Less than three weeks after physicists spotted a tentative signature for axions, another research group is claiming to have “the strongest evidence yet” of the hypothetical particles. The new evidence, which again appears in astrophysical data, puts more pressure on Earth-bound experiments to find a signal.

Axions were first proposed in the late 1970s to solve an issue in particle physics known as the strong-CP problem. If they exist they would be very light and interact very weakly with matter, but these properties have made them difficult to find. No experiment on Earth has yet discovered any evidence of the particles.

However, researchers have predicted that axions could help electromagnetic radiation travel from distant sources — such as the bright “active” nuclei of certain galaxies — and that this process could reveal their existence. Indeed, astrophysicists know that the high-energy photons generated by active galactic nuclei (AGN) should be unable to travel intergalactic distances because they are absorbed by the universe’s opaque background of microwave radiation — yet telescopes still detect them.

Earlier this month, a group led by Malcolm Fairbairn of King’s College, London, found statistical evidence hinting that axions are the reason why we can detect the high-energy photons. The evidence suggested that the photons are temporarily converting to axions, which can bypass the microwave background without absorption.

Testing the scatter

Now, Anne-Christine Davis of Cambridge University, Clare Burrage of the DESY lab in Hamburg and Douglas Shaw of Queen Mary University of London have different astrophysical evidence for such an axion–photon conversion mechanism. They have looked closely at the “luminosity relations” for compact astrophysical sources that describe how X-ray or gamma-ray luminosities are related to certain properties, such as the peak energy output or the luminosity at lower frequencies.

The luminosity relations are not exact for all sources. There is normally a deviation or “scatter” about the predicted relation, which takes into account measurement error and other effects. Davis and colleagues have compared the scatter data for compact astrophysical sources with both a traditional bell-shaped “Gaussian” distribution and a distribution that accounts for axion–photon conversion. Although data for two types of source — gamma-ray bursts and blazars — roughly fitted the Gaussian, data for 77 AGN were a much closer match of the axion distribution.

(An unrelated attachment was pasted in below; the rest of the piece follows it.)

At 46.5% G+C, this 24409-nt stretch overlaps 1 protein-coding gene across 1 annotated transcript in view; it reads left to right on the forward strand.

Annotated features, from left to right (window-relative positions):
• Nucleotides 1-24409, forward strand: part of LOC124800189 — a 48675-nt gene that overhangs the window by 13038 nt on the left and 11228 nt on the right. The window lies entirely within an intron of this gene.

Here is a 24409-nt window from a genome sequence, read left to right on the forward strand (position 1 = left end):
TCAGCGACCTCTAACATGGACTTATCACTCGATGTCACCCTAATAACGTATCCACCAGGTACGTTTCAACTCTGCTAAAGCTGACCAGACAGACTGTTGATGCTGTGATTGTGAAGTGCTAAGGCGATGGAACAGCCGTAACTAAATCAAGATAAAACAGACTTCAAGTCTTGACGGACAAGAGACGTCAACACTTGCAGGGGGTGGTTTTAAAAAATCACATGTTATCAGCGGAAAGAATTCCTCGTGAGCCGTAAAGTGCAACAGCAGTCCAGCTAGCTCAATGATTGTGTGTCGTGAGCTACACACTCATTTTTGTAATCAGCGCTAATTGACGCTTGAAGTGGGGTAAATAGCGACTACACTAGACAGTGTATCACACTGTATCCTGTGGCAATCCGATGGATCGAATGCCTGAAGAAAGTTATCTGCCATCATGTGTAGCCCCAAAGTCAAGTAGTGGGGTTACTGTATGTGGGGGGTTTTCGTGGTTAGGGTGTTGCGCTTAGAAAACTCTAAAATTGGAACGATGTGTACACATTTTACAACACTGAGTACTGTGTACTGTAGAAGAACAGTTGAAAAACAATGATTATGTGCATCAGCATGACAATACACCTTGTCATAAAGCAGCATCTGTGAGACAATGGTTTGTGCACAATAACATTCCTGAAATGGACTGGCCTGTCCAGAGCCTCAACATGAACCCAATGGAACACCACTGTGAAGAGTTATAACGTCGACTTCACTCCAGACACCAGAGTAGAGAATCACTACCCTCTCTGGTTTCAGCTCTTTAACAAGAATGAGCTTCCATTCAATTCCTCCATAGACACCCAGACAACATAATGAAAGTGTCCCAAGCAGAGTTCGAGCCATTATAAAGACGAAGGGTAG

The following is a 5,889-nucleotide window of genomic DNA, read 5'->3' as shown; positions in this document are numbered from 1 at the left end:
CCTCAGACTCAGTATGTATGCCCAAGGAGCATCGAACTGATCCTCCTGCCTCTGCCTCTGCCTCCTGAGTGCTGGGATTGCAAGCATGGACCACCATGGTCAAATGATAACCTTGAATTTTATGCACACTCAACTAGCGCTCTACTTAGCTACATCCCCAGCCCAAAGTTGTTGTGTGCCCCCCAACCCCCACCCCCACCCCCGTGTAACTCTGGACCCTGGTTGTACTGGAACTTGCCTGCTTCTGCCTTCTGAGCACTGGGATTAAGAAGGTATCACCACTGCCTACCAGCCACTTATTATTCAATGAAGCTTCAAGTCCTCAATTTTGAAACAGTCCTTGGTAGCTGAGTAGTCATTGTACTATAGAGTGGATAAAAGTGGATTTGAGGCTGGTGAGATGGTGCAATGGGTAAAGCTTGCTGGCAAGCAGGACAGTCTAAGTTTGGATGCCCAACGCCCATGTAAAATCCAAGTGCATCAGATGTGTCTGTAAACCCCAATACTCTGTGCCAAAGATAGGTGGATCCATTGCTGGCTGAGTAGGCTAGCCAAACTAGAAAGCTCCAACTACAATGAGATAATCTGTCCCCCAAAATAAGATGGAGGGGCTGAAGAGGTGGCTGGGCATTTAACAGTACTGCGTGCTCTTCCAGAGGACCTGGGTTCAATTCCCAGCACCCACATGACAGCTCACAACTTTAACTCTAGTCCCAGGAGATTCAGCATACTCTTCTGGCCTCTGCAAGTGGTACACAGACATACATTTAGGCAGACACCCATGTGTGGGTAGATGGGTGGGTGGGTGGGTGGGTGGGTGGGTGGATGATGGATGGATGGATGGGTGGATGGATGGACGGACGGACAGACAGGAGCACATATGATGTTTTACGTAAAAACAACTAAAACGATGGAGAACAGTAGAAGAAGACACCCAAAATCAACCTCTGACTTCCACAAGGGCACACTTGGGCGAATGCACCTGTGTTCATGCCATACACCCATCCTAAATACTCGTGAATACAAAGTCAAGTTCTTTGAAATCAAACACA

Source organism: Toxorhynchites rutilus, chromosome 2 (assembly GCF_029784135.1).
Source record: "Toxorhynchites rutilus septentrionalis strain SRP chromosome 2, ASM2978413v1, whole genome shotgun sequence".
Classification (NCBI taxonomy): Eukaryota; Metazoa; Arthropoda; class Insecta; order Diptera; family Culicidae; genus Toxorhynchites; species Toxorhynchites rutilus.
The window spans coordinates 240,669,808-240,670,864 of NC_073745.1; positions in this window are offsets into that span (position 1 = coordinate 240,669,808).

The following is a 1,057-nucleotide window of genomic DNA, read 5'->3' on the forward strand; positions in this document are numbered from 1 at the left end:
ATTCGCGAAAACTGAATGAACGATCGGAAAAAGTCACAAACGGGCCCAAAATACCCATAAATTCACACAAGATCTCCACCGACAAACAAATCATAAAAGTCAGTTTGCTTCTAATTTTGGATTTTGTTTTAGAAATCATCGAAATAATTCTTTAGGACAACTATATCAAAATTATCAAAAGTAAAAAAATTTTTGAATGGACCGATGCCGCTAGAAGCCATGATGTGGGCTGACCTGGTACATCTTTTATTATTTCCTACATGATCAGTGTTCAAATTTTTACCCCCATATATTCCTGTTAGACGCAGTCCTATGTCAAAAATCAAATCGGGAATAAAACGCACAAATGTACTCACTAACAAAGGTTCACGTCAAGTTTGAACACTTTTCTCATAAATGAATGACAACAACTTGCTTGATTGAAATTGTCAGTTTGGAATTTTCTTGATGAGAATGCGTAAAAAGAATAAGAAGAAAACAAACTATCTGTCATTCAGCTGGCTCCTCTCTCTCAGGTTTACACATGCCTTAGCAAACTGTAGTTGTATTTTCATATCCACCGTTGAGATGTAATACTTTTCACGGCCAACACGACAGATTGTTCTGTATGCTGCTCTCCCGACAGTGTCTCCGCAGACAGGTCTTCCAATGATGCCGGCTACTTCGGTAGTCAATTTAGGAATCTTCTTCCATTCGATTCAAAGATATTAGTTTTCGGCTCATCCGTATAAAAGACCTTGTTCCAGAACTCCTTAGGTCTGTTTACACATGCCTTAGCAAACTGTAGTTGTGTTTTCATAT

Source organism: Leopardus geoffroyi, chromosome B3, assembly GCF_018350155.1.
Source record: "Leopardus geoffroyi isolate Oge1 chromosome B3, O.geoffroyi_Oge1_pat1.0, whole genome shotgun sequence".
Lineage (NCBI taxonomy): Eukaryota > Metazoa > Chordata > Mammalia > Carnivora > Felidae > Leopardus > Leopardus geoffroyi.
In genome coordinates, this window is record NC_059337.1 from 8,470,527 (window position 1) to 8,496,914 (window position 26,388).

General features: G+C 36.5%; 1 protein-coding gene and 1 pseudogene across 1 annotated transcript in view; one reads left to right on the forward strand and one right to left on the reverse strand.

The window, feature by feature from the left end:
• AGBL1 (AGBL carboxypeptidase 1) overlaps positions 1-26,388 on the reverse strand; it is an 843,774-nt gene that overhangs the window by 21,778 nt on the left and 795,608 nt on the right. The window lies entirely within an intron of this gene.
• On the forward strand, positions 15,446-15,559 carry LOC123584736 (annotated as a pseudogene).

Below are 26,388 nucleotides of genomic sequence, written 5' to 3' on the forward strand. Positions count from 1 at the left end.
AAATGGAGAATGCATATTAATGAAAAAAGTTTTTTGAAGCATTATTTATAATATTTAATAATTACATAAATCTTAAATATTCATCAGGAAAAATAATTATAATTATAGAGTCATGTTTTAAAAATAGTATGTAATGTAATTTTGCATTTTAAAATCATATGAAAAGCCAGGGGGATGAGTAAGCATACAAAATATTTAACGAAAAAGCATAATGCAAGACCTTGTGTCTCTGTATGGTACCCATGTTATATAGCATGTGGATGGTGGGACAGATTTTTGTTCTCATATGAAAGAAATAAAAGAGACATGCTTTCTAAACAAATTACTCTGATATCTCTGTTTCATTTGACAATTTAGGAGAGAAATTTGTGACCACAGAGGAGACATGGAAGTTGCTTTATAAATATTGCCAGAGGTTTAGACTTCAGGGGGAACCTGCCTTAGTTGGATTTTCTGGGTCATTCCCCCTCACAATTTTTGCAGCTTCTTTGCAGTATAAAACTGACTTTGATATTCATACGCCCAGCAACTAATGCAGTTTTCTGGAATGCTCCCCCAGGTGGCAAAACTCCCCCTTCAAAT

The researchers also created what they call “fingerprints”, which exaggerate features of the scatter data of all the AGN for comparison with both the Gaussian and axion models. Visually, it was the axion model that best resembled the real data (arXiv:0902.2320).

Trusting the Gaussian

Davis’s group is careful to state that there could be another, unknown reason why the Gaussian distribution is a poor fit for AGN, a point echoed by other researchers specializing in axion physics. “There is no reason for the astrophysics of AGN to be well described by a Gaussian scatter in [luminosity relations],” explains Aaron Chou, a spokesperson of the GammeV axion experiment at Fermilab. “So, while the results of the axion-like particle model are suggestive, they are by no means conclusive. The model is however very interesting, and I hope the authors, or others, will be able to find ways to test it.”

Like the axion possibly revealed by Fairbairn and others earlier in the month, the type of particle producing Davis and colleague’s results would couple with light too weakly to be a solution to the strong-CP problem. Moreover, it would be too light for dark matter.

However, the particle could be a solution for dark energy, the entity that physicists believe makes up more than 70% of the universe’s mass-energy content and causes the universe to expand at an accelerated rate. This is because, rather than being an axion, the particle could be something similar: a chameleon. Like their reptilian namesakes, chameleon particles adjust their properties to suit the local environment, in the sense that their interactions with matter are stronger and farther reaching in a vacuum than in a dense material. In this way chameleon particles could be responsible for vast regions of the empty cosmos being pushed apart.

Davis told physicsworld.com that, assuming that there is a particle producing the effect, it might be possible to distinguish between axions and chameleons by looking at the polarization of the X-rays coming from the AGN. Both types of particle should rotate the polarization, but the difference in coupling to photons means the polarizations should differ by 90°. Scientists have not actively recorded X-ray polarizations since the 1970s, though there are several missions to make such measurements on the drawing board.

New physics?

Still, it should be feasible to look for the particles on Earth. Konstantin Zioutas, spokesperson for the CAST axion experiment at CERN and a researcher at the University of Patras in Greece, says that the group’s work motivates his team to upgrade CAST. “This is certainly a clever idea the authors have followed theoretically and substantiated to some degree also observationally,” he says, adding: “However, an independent verification is in order to exclude the possibility that conventional physics is mimicking new physics.”